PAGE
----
Danica Patrick just can’t win for losing.
The Stewart Haas Racing driver started her weekend at Sonoma Raceway is encouraging fashion; qualifying sixth for Sunday’s running of the Toyota/Save Mart 350. But as soon as the green flag waved, Patrick’s luck turned sour.
Just 14 laps into the event, Dale Earnhardt, Jr. spun in Turn 11 and slid his Axalta-sponsored Chevrolet across the track, into the path of Patrick’s oncoming Ford.
"Wrong place, wrong time," explained Earnhardt afterward. "Danica was trying to protect her position, and I went even lower than we normally go. It's real slick down there, and I just locked up the rear tires. I'll take some of the responsibility, for sure."
Patrick sang a similar tune, saying Earnhardt, “kind of lost it.
“I went to the outside, and there were cars all slowing down ... and he spun across,” she said. “There was a lot of dive-bombing today… but there's a limit to the amount of grip and the amount of braking power that these cars have."
The impact damaged both machines, and crew chief Billy Scott called Patrick to pit road for repairs and fresh tires. The Code 3 Associates driver quickly worked her way forward from the back of the pack, however. climbing as high as 21st before a scheduled, green-flag pit stop on Lap 22 for tires and fuel.
Not long after the start of the race’s second stage, Patrick once again found herself in the wrong place at the wrong time. This time, Kyle Larson attempted a three-wide, banzai move that ended with a second round of contact with Earnhardt. Patrick went spinning into the path of boyfriend Ricky Stenhouse, Jr., who was left with nowhere to go.
"Tell Ricky I'm sorry," said a sheepish Patrick, after Stenhouse suffered sufficient damage to end his day.
“They were three-wide in front of us trying to go through Turn 4, which never works,” said an angry Stenhouse after a mandatory trip to the track’s Infield Care Center. “They were all dive-bombing each other and then (Danica) got spinning and I tried to go low. She just kept coming down the track. We just clipped it a little bit and tore the left front up too bad to continue.”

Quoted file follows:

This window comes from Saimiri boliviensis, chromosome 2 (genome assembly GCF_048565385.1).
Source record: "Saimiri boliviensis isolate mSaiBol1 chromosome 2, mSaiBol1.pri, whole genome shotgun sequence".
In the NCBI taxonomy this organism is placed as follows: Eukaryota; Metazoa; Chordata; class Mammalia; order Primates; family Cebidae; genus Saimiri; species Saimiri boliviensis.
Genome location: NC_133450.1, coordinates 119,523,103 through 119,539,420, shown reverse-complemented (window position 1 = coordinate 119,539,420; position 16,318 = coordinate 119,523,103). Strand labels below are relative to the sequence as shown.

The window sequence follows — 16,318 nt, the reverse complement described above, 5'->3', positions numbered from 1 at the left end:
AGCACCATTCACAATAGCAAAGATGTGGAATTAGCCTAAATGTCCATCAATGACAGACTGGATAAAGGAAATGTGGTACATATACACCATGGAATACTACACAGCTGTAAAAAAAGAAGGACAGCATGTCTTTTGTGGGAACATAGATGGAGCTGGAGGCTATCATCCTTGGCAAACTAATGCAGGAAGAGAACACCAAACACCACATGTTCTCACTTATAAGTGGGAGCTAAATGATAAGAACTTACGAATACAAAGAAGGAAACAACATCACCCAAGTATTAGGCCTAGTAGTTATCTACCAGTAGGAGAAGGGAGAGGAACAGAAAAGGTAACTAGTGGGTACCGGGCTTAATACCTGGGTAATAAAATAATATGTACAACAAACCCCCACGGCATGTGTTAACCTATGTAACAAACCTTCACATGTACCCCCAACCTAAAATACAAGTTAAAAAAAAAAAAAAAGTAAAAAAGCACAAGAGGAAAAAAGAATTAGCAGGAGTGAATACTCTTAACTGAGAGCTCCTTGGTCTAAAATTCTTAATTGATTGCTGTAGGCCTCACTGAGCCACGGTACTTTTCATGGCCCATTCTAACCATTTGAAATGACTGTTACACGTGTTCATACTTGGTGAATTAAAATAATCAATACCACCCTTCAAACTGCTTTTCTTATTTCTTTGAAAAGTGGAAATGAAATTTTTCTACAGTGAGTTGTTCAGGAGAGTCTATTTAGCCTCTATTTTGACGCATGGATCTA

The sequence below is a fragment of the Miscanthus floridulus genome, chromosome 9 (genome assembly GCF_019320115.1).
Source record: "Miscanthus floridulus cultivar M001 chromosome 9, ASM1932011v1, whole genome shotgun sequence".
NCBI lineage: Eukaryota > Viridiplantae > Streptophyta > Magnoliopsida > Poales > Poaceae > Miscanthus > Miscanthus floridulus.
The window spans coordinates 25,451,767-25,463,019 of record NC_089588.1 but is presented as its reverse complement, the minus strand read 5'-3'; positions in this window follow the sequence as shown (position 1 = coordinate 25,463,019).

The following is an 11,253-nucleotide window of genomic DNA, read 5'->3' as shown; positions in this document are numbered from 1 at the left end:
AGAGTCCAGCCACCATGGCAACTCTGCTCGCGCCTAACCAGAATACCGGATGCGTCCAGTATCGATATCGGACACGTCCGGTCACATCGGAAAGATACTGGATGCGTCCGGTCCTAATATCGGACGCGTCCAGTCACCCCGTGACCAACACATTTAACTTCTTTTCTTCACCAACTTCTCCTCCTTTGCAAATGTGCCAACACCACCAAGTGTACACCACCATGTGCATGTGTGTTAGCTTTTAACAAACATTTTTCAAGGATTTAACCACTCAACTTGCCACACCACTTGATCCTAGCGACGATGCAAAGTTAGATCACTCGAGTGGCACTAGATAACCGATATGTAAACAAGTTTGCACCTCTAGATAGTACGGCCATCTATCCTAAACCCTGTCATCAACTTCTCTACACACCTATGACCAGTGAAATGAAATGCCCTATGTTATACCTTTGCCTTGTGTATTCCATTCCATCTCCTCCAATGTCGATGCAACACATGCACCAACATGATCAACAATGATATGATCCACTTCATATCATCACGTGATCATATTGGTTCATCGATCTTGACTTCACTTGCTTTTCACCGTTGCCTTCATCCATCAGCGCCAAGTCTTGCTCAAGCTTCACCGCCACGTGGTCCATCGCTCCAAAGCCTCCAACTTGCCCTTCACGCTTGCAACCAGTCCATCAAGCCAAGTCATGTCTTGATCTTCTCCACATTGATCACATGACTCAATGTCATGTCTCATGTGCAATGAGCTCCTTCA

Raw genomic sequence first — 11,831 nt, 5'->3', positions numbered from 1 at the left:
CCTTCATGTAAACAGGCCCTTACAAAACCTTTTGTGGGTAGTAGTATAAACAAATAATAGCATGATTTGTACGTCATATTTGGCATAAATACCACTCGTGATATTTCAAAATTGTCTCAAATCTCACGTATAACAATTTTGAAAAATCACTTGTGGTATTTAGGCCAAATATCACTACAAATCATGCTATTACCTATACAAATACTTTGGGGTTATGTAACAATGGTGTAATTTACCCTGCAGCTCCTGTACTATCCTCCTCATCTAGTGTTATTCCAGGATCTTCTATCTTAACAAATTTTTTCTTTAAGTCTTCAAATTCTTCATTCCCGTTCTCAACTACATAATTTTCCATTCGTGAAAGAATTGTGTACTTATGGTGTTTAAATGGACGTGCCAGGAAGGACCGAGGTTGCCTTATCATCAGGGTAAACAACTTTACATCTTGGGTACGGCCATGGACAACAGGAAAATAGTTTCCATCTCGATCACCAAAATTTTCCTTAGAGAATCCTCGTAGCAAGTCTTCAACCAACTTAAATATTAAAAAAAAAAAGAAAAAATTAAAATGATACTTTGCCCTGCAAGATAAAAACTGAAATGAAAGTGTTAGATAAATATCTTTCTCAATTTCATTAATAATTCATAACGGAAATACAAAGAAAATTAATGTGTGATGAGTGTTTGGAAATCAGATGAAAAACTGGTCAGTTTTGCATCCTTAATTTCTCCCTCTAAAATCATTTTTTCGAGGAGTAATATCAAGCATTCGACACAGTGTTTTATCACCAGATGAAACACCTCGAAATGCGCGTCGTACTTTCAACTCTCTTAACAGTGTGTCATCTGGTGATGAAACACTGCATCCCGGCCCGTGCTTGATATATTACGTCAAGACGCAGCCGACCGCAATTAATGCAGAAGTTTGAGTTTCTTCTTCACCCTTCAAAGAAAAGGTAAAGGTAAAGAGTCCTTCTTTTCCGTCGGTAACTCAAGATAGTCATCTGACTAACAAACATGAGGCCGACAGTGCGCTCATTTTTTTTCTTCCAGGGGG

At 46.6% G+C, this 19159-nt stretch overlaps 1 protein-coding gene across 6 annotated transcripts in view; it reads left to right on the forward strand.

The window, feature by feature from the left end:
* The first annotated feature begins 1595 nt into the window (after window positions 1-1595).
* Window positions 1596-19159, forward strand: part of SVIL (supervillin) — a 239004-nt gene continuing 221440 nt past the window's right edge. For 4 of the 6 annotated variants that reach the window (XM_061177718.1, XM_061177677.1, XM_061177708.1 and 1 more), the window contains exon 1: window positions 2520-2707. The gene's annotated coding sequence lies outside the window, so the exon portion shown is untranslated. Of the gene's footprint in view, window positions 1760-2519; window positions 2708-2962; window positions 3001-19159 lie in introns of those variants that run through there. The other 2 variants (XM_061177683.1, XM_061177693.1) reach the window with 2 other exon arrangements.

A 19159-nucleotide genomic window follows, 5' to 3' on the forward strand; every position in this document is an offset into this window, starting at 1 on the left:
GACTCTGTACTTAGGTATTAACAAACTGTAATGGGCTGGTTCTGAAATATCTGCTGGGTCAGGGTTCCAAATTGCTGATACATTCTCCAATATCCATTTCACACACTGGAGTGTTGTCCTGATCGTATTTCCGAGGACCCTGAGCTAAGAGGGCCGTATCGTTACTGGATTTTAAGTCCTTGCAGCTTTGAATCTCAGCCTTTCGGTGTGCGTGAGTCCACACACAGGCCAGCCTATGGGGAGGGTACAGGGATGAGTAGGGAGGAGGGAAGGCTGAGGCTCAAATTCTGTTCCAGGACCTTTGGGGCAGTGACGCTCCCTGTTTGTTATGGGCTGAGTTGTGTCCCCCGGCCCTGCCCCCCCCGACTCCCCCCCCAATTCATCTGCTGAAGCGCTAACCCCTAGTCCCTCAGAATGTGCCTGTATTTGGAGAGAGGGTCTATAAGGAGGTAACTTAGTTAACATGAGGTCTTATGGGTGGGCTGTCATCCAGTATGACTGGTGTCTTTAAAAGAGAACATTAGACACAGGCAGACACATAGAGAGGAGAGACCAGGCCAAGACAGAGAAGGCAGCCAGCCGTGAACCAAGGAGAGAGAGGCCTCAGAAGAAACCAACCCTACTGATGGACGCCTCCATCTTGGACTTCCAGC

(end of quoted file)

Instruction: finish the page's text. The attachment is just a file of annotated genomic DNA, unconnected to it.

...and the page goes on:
Patrick was able to continue, once again pitting for tires and repairs. She began the race’s final stage in 18th place, and ran as high as fourth as the field cycled through a series of green-flag pit stops. She dropped to 28th after a final pit stop on lap 80, before racing her battered Ford back through the pack to finish 17th at the drop of the checkered flag.
“It definitely wasn’t the day the Code 3 Associates team was expecting,” said Patrick of her pinball-esque afternoon. “But we were able to battle back to a decent finish. The car was just awful in the final laps of the last two runs, but we made the most of it at the end.
"It's just a lot of people dive-bombing” she added. “It's part of what makes road-course racing exciting in a stock car, because you don't climb wheels. You just bump fenders. It just wasn't the day we expected to have.
Someday, (our luck) it will go the other way.”
In the aftermath of Sunday’s outing, Patrick now stands 28th in the championship standings. Her only shot at a 2017 playoff berth is to win a race in the next few weeks; an unlikely prospect considering that she is winless in 233 career stock car starts, and has recorded just one Top-10 finish – a 10th at Dover earlier this month – in her last 78 races.
When Patrick first came to NASCAR in 2010, fans and media stood 30-deep around her car and radio and TV clamored to interview her before and after every race. Sponsorship flowed like water, and Patrick ranked as one of the sport’s most recognizable drivers.
Since then, however, the hype has cooled. A half-decade or more of mid-pack finishes has made Patrick less relevant to the media and less attractive to sponsors these days, and the rumor mill is rife with speculation that she will not return to Stewart Haas Racing next season.
Patrick has openly admitted “not having fun” on the race track this season, adding that if her performances don’t improve, she may look for something else to do on Sunday afternoons.
“Every year I come into it with hope,” said Patrick earlier this season. “Now, that hope has kind of been crushed. We’ve been through enough races (that) it’s not going to be like a light switch. It’s time for some honesty. It’s time for some figuring out what the hell we’re doing because this is not helping anybody.”
“It doesn’t really help anybody if I’m out there running 25th. I’m not sure that does a lot for me.”
Patrick certainly isn’t in it for the money. She has been well compensated throughout her IndyCar and NASCAR careers, and recently published a health and fitness book, “Pretty Intense.” She launched her “Warrior by Danica Patrick” line of fitness apparel earlier this year to rave reviews, and admitted that if her on-track fortunes do not improve, there could be a team change – or even a career change – in her near future.
“It could mean either, to be honest,” she said. “If I could do better with a different team, then I would do it. I love racing. But I don’t love being miserable every weekend like I am now.
“The people around me probably aren’t that happy, either. None of us want to go out there and not run well. It’s a matter of being realistic about what’s going to be possible, what makes sense and where I’m going to be the most successful.”
With just 10 races remaining in the 2017 regular season – 10 more chances to regain her on-track relevance – Danica Patrick stands at a career crossroads. If her performance continues to flounder, 2017 will almost certainly mark her final season with a top-tier NASCAR team.
A little luck would certainly help change that outlook.